39 When day came, they did not recognize the land, but they noticed a bay with a beach, where they decided to run the ship aground if they could. 40 So they slipped the anchors and left them in the sea, at the same time loosening the linkage that bound the steering oars together. Then they hoisted the foresail to the wind and steered toward the beach. 41 But they encountered a patch of crosscurrents and ran the ship aground; the bow stuck fast and could not be moved, but the stern was being broken up by the force of the waves. 42 Now the soldiers' plan was to kill the prisoners so that none of them would escape by swimming away. 43 But the centurion, wanting to save Paul's life, prevented them from carrying out their plan. He ordered those who could swim to jump overboard first and get to land, 44 and the rest were to follow, some on planks and some on pieces of the ship. And in this way all were brought safely to land.

King James Version


   1 And when it was determined that we should sail into Italy, they delivered Paul and certain other prisoners unto one named Julius, a centurion of Augustus' band.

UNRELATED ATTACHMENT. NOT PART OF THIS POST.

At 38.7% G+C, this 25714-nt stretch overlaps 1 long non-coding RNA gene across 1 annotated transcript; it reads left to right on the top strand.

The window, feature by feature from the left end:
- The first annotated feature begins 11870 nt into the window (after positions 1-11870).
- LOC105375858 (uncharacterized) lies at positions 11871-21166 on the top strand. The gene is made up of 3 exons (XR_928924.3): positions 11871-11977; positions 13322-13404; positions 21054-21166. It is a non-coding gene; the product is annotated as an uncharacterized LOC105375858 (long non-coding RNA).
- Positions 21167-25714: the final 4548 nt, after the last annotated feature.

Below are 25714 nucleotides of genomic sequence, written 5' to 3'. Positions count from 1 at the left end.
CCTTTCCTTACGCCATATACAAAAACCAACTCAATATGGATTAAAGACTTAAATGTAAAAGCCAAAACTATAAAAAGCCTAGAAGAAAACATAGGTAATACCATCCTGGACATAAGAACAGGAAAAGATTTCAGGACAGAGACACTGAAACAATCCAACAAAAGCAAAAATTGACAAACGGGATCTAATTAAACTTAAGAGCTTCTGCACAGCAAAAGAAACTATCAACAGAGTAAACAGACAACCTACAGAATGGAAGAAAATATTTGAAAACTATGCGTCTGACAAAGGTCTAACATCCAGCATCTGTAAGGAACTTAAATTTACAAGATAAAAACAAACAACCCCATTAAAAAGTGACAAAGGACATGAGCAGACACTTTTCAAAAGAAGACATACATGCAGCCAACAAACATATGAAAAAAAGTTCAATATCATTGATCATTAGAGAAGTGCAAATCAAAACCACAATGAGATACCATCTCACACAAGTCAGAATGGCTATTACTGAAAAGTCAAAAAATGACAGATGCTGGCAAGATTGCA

2 And entering into a ship of Adramyttium, we launched, meaning to sail by the coasts of Asia; one Aristarchus, a Macedonian of Thessalonica, being with us.
   3 And the next day we touched at Sidon. And Julius courteously entreated Paul, and gave him liberty to go unto his friends to refresh himself.
   4 And when we had launched from thence, we sailed under Cyprus, because the winds were contrary.
   5 And when we had sailed over the sea of Cilicia and Pamphylia, we came to Myra, a city of Lycia.
   6 And there the centurion found a ship of Alexandria sailing into Italy; and he put us therein.
   7 And when we had sailed slowly many days, and scarce were come over against Cnidus, the wind not suffering us, we sailed under Crete, over against Salmone;
   8 And, hardly passing it, came unto a place which is called The fair havens; nigh whereunto was the city of Lasea.